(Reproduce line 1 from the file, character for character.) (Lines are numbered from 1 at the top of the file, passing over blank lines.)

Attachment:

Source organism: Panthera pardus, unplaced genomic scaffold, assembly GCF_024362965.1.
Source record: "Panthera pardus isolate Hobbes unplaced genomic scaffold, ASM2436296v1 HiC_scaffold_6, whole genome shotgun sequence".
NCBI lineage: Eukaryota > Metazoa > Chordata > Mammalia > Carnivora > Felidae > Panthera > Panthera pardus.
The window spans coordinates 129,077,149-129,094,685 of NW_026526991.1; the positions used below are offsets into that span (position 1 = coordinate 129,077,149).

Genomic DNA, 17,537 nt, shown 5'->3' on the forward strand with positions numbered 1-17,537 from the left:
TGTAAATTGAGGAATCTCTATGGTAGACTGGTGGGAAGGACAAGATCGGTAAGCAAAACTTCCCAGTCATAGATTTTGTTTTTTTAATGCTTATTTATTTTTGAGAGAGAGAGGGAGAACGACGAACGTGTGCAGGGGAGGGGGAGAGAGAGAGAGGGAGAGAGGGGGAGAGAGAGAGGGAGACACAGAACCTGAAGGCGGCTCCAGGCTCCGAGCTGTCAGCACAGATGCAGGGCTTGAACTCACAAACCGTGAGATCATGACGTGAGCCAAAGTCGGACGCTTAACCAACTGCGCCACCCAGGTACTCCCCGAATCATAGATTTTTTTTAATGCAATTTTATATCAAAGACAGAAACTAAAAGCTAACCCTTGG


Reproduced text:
Source organism: Panthera pardus, unplaced genomic scaffold, assembly GCF_024362965.1.